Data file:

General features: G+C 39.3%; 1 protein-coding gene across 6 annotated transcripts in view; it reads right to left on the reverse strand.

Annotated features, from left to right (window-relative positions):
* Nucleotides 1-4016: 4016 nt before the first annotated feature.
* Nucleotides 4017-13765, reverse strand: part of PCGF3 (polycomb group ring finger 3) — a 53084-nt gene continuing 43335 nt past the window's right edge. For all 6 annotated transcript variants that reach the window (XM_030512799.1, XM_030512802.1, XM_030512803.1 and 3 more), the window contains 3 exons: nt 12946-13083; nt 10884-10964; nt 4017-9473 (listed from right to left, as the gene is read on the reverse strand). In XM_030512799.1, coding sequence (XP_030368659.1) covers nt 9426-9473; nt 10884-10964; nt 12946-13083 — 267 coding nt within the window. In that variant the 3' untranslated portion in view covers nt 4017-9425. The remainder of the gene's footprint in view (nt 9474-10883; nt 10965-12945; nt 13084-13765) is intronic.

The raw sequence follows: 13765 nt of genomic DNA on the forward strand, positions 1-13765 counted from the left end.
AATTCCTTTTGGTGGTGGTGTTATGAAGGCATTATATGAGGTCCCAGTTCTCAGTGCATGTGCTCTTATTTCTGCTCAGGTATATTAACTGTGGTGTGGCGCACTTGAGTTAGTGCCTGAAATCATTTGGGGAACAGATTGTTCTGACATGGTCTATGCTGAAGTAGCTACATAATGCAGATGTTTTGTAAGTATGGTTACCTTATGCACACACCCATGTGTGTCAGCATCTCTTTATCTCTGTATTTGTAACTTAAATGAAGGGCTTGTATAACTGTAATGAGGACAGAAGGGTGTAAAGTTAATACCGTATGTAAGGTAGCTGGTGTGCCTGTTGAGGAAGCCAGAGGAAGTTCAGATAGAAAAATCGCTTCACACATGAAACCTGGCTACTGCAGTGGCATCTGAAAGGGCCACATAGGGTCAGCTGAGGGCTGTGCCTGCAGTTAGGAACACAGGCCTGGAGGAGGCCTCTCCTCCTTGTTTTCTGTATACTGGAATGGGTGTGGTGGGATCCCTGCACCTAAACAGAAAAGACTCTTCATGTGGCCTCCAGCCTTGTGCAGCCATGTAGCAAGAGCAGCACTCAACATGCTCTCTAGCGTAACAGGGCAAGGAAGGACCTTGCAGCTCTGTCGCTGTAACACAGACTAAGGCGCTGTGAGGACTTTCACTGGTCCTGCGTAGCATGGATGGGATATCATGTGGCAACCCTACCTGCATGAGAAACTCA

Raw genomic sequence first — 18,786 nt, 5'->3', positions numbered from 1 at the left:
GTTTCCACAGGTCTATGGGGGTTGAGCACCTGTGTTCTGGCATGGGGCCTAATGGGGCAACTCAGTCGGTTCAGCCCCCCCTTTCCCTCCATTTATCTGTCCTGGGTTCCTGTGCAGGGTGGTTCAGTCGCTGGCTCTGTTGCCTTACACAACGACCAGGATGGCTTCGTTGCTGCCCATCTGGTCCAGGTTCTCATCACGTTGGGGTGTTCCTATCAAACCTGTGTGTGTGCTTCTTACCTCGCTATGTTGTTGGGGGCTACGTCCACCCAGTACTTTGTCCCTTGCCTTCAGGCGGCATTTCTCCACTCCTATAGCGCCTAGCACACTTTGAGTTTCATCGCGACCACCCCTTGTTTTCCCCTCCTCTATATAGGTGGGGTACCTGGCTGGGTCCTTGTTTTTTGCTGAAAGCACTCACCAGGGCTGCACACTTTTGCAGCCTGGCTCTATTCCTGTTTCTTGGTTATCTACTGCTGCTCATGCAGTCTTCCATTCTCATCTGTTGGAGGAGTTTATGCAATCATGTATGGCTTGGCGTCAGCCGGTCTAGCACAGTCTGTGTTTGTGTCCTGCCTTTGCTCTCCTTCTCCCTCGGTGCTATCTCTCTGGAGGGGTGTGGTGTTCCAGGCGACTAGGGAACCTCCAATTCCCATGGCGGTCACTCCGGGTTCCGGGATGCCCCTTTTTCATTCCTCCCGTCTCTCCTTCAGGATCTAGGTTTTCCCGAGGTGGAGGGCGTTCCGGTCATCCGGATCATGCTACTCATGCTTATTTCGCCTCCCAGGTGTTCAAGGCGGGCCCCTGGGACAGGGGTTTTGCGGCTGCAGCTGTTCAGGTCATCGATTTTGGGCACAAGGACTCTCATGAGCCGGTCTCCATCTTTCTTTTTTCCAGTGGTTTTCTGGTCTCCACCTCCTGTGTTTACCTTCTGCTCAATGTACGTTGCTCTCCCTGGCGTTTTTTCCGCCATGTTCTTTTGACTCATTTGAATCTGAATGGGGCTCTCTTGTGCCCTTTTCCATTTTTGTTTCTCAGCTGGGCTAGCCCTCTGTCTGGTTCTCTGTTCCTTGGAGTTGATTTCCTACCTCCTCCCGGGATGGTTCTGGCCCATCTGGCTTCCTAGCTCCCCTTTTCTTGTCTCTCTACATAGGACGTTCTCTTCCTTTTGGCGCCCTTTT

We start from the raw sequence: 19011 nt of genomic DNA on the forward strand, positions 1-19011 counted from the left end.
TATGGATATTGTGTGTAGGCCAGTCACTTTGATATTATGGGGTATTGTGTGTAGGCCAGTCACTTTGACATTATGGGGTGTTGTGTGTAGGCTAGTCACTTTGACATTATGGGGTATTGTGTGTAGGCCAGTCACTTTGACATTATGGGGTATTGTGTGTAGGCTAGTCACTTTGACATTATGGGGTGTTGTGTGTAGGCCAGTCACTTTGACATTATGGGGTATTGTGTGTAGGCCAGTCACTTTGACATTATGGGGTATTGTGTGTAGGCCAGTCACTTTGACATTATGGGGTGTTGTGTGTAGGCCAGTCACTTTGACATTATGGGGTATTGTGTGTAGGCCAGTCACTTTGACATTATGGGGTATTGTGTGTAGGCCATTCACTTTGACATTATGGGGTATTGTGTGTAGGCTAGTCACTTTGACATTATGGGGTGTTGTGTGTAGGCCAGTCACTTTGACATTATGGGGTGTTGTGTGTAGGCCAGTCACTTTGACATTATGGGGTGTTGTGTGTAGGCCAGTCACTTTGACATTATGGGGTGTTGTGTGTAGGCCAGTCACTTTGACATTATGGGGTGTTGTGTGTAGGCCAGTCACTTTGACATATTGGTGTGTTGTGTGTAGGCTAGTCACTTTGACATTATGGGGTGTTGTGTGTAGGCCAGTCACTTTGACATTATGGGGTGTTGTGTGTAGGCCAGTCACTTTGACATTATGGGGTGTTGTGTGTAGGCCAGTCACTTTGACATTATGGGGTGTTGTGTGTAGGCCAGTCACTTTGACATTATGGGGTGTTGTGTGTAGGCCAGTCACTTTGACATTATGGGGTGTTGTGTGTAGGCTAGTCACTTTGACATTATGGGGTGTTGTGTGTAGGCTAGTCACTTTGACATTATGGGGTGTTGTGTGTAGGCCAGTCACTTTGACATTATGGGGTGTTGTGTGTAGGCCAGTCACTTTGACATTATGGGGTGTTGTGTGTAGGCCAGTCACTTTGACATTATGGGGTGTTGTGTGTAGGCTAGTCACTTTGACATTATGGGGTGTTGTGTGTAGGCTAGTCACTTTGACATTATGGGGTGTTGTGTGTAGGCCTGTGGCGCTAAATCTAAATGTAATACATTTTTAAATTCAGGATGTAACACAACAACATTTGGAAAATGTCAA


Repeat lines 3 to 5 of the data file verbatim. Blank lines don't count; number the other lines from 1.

* Nucleotides 1-4016: 4016 nt before the first annotated feature.
* Nucleotides 4017-13765, reverse strand: part of PCGF3 (polycomb group ring finger 3) — a 53084-nt gene continuing 43335 nt past the window's right edge. For all 6 annotated transcript variants that reach the window (XM_030512799.1, XM_030512802.1, XM_030512803.1 and 3 more), the window contains 3 exons: nt 12946-13083; nt 10884-10964; nt 4017-9473 (listed from right to left, as the gene is read on the reverse strand). In XM_030512799.1, coding sequence (XP_030368659.1) covers nt 9426-9473; nt 10884-10964; nt 12946-13083 — 267 coding nt within the window. In that variant the 3' untranslated portion in view covers nt 4017-9425. The remainder of the gene's footprint in view (nt 9474-10883; nt 10965-12945; nt 13084-13765) is intronic.

The raw sequence follows: 13765 nt of genomic DNA on the forward strand, positions 1-13765 counted from the left end.